The Washington state Department of Health is advising residents to take precautions if they encounter a bat after the state experienced a record number of rabies cases in the species this August.
Twelve bats, found across Washington in homes and parks, have tested positive for rabies since Aug. 1, according to a press release from the department. None were found in Whitman County, but four tested positive in Spokane County.
Those are the highest August numbers in a decade, bringing the total number of rabid bats in Washington to 21 this year, up from 20 in 2016 and nine in 2015.
While the department said it is unclear whether increased public awareness caused the increase in identified bats, it said many members of the public have taken the initiative to alert local health officials when they or their pet encounter a bat. The number of bats submitted for testing in August was higher than in years past.
Whitman County Public Health Director Troy Henderson told the Daily News a scorching summer may have contributed to those submission numbers as they often have a difficult time in hot temperatures. Many bats either try to enter people’s homes to cool off or die from heat stress.
“There’s no doubt the heat plays a role,” Henderson said.
The nocturnal creatures are the primary animal that carry rabies in the state. The Washington State Public Health Laboratories tests between 200 and 300 bats per year, typically identifying between 3 and 10 percent of them as rabid.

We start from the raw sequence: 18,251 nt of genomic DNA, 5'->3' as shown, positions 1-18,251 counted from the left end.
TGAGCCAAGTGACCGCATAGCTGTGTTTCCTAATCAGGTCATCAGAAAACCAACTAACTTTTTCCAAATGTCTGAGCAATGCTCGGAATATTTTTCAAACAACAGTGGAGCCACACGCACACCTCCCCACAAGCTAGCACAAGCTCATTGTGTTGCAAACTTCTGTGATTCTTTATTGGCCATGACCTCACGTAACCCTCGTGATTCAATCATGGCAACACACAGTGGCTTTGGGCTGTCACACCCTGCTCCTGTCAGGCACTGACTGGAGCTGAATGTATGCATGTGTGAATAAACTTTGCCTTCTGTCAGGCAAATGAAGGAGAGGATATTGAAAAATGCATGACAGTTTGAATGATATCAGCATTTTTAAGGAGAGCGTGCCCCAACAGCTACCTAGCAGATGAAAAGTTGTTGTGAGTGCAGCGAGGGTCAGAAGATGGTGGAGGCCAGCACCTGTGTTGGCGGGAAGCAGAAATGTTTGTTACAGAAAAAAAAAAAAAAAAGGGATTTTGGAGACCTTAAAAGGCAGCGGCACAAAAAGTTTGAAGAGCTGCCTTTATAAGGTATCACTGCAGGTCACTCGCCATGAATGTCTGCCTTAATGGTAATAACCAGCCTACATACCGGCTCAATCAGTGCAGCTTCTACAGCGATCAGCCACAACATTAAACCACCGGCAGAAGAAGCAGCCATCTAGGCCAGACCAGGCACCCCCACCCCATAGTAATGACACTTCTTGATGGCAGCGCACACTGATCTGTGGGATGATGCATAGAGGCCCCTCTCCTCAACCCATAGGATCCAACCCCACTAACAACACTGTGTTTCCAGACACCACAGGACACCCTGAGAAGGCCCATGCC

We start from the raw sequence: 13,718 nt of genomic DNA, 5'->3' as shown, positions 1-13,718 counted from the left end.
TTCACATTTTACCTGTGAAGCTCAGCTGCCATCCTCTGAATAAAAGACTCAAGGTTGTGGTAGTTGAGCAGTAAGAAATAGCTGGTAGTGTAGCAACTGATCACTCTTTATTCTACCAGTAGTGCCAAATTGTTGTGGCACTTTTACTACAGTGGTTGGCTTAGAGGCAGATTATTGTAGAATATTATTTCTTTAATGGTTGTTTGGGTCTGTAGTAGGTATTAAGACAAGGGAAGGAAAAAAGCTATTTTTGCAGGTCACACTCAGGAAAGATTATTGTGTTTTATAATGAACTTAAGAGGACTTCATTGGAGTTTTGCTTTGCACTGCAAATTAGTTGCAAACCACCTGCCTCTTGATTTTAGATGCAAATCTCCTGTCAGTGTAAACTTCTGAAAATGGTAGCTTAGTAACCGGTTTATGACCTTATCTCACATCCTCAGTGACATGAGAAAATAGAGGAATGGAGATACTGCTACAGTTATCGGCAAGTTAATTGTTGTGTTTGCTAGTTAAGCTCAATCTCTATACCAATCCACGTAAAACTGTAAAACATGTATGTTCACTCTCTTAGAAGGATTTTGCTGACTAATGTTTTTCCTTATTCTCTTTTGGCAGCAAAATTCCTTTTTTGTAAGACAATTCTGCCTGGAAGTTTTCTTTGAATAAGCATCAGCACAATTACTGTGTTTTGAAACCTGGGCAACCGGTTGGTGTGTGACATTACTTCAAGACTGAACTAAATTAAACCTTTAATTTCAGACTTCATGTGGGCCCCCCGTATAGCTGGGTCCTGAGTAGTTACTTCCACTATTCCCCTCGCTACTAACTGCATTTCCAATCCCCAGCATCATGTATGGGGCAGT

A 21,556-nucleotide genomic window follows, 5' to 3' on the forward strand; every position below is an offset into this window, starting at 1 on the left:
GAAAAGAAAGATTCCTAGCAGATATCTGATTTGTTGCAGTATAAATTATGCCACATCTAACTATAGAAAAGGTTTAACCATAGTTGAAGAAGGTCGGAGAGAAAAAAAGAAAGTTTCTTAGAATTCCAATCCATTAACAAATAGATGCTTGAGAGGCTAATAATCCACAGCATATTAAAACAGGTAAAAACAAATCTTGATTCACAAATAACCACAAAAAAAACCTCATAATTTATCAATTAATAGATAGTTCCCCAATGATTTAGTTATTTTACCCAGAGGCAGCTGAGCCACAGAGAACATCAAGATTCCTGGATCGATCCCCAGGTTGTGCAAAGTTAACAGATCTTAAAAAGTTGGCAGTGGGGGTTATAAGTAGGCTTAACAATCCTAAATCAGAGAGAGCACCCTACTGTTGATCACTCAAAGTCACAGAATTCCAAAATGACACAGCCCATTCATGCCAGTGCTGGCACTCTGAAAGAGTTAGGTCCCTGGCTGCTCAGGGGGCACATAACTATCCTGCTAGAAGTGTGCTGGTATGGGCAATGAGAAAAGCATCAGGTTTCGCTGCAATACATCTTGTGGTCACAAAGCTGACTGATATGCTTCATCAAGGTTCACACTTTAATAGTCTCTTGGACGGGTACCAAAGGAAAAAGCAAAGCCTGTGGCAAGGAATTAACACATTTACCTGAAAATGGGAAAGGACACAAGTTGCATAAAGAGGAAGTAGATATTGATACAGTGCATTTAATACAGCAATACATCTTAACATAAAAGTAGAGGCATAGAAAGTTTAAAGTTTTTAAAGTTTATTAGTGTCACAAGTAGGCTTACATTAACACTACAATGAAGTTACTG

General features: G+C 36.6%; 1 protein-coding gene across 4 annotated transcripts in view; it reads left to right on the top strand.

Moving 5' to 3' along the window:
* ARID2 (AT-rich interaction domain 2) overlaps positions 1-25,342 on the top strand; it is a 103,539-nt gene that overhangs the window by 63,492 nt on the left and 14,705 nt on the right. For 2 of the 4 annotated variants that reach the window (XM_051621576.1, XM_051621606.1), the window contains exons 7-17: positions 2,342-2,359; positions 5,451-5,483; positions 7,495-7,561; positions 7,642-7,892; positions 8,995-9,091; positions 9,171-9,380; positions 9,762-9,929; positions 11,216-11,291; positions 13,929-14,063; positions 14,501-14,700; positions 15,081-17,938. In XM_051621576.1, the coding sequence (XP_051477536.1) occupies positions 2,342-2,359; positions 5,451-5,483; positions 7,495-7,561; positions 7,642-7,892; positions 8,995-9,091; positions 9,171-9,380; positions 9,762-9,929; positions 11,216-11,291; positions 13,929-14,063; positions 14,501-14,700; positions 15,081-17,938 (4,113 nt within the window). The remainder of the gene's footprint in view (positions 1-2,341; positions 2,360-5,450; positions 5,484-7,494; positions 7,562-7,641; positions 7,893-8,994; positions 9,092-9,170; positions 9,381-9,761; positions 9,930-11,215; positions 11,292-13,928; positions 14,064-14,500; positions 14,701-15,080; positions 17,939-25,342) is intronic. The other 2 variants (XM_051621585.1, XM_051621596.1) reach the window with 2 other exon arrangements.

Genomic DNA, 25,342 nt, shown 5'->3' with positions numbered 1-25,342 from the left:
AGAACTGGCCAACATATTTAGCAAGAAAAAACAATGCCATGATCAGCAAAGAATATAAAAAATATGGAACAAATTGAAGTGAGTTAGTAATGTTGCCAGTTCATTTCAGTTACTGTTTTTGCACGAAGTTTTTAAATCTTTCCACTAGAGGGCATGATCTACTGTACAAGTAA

Across the border in Idaho, the state is so far experiencing a decrease in rabid bats this year from last year. The Idaho Bureau of Laboratories has identified 13 so far; none from Latah County. There were 20 rabid bats identified in Idaho in 2016 and 10 in 2015.
The WSDOH has advised residents to take appropriate precautions if a bat is found, whether it is dead or alive.
“If you suspect that a family member or pet has had contact with a bat, do not touch the bat and call your local health department for next steps,” the department said.
Those who believe their pet has been exposed should observe their pet for 10 days to check for symptoms, Henderson said.
All in all, he said, bats should be left to themselves.